On Monday May 6, 2019, KEI gave the following intervention during the Department of Health and Human Services (HHS) Listening Session in advance of the Seventy-second World Health Assembly to be held in Geneva on May 20-28, 2019.
KEI Statement – HHS Listening Session WHA72
11.8 Follow-up to the high-level meetings of the United Nations General Assembly on health-related issues:
Prevention and control of noncommunicable diseases
Documents A72/19 and EB144/2019/REC/1, decision EB144(1)
My name is Claire Cassedy and I work for Knowledge Ecology International. Today I’ll be commenting specifically on the follow-up to the high-level meeting on the prevention and control of noncommunicable diseases.
While there were positive aspects of the Political Declaration adopted as a result of this process such as reaffirmation of the WTO Doha Declaration on the TRIPS Agreement and Public Health, the declaration also repeatedly encourages industry engagement and private sector partnerships while greatly downplaying conflicts of interests and their inherent risks.
In Document A72/19, item 19 under the section on Follow-up outlines annual and biannual consultations with private sector entities, while making no such specific plans to involve civil society. Indeed while we are pleased to see the commitment to, “promote meaningful civil society engagement,” that commitment is towards the goal of encouraging governments to develop multi sectoral responses to combat NCDs.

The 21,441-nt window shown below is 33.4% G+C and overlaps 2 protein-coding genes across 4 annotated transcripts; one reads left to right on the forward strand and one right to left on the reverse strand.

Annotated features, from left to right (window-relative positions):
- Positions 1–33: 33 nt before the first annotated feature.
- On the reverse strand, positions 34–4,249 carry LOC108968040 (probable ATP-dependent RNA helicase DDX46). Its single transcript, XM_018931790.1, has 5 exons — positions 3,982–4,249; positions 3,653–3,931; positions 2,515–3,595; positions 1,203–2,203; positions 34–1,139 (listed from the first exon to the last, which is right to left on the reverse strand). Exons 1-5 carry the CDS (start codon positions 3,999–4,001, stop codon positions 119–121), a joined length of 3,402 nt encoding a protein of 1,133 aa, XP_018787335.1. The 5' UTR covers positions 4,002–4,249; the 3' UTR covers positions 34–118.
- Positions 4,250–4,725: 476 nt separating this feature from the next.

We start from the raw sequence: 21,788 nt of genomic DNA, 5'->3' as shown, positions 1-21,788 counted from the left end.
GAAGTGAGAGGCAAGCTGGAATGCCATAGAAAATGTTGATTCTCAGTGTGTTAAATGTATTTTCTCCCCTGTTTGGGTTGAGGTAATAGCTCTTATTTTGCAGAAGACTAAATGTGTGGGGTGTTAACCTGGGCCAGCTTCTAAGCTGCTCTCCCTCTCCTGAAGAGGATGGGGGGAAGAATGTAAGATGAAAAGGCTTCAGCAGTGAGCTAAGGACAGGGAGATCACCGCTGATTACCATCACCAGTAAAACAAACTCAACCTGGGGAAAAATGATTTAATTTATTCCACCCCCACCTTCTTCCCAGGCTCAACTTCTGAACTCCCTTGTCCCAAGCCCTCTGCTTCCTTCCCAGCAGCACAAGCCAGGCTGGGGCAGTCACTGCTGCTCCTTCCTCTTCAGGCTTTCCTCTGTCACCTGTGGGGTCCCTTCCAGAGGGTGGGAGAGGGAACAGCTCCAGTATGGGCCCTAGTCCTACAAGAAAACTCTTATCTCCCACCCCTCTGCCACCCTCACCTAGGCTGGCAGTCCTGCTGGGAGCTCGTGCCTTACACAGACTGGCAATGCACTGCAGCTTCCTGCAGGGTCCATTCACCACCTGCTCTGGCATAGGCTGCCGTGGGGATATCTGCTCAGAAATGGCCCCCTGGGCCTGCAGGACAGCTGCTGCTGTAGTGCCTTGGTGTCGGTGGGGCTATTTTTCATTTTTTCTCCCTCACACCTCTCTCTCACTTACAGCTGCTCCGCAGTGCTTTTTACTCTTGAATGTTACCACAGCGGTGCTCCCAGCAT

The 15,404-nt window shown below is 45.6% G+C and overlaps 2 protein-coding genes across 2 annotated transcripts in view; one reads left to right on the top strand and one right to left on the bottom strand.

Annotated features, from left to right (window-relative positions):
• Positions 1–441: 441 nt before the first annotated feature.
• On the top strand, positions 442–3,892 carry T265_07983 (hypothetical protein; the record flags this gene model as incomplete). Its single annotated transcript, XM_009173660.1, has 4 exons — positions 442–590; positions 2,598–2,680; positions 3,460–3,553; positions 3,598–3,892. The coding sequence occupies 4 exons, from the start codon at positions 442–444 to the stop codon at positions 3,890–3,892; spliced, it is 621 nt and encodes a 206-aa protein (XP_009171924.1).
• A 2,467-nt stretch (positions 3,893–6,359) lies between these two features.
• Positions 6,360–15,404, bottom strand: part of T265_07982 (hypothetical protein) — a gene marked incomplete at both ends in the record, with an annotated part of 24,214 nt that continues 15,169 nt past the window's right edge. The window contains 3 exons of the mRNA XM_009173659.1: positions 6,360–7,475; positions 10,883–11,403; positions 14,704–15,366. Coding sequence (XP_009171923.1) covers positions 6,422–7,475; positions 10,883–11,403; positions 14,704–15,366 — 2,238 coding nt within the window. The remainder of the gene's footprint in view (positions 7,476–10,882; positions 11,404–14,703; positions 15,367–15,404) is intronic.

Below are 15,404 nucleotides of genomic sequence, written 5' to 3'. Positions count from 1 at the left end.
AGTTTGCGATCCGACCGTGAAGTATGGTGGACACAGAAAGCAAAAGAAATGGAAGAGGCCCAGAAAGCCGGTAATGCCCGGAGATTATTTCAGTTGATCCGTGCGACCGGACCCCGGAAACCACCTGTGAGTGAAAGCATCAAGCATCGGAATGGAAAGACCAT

We urge the US to support greater inclusion of civil society in efforts to prevent and control NCDs, and to both schedule regular consultations with civil society (as is called for with industry) and to include civil society in discussions with private partners as well, in order to ensure that patients’ perspectives are balanced with those of industry.
The report outlining the follow-up to the high-level meeting on NCDs also cites the commitment to helping Member States strengthen their health systems, which includes, “access to safe, affordable, effective and quality essential diagnostics, medicines, vaccines and technologies, and palliative care.” In order to ensure that access, we urge the US to support initiatives that address high drug prices, including supporting feasibility studies for alternative incentives for R&D innovation that include delinking the price of drugs from R&D costs.